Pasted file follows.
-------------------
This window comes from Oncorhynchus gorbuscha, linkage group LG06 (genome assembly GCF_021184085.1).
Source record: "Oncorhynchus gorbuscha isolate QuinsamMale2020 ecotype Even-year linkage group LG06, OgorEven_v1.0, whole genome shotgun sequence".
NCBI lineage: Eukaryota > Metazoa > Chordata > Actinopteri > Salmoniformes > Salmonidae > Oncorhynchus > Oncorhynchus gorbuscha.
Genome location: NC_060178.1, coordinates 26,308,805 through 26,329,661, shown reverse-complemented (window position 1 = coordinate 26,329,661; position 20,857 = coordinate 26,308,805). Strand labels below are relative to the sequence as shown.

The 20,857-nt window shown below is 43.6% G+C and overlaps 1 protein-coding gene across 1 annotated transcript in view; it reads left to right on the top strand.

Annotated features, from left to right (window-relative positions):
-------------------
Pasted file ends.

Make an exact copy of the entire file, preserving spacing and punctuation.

This window comes from Oncorhynchus gorbuscha, linkage group LG06 (genome assembly GCF_021184085.1).
Source record: "Oncorhynchus gorbuscha isolate QuinsamMale2020 ecotype Even-year linkage group LG06, OgorEven_v1.0, whole genome shotgun sequence".
NCBI lineage: Eukaryota > Metazoa > Chordata > Actinopteri > Salmoniformes > Salmonidae > Oncorhynchus > Oncorhynchus gorbuscha.
Genome location: NC_060178.1, coordinates 26,308,805 through 26,329,661, shown reverse-complemented (window position 1 = coordinate 26,329,661; position 20,857 = coordinate 26,308,805). Strand labels below are relative to the sequence as shown.

The 20,857-nt window shown below is 43.6% G+C and overlaps 1 protein-coding gene across 1 annotated transcript in view; it reads left to right on the top strand.

Annotated features, from left to right (window-relative positions):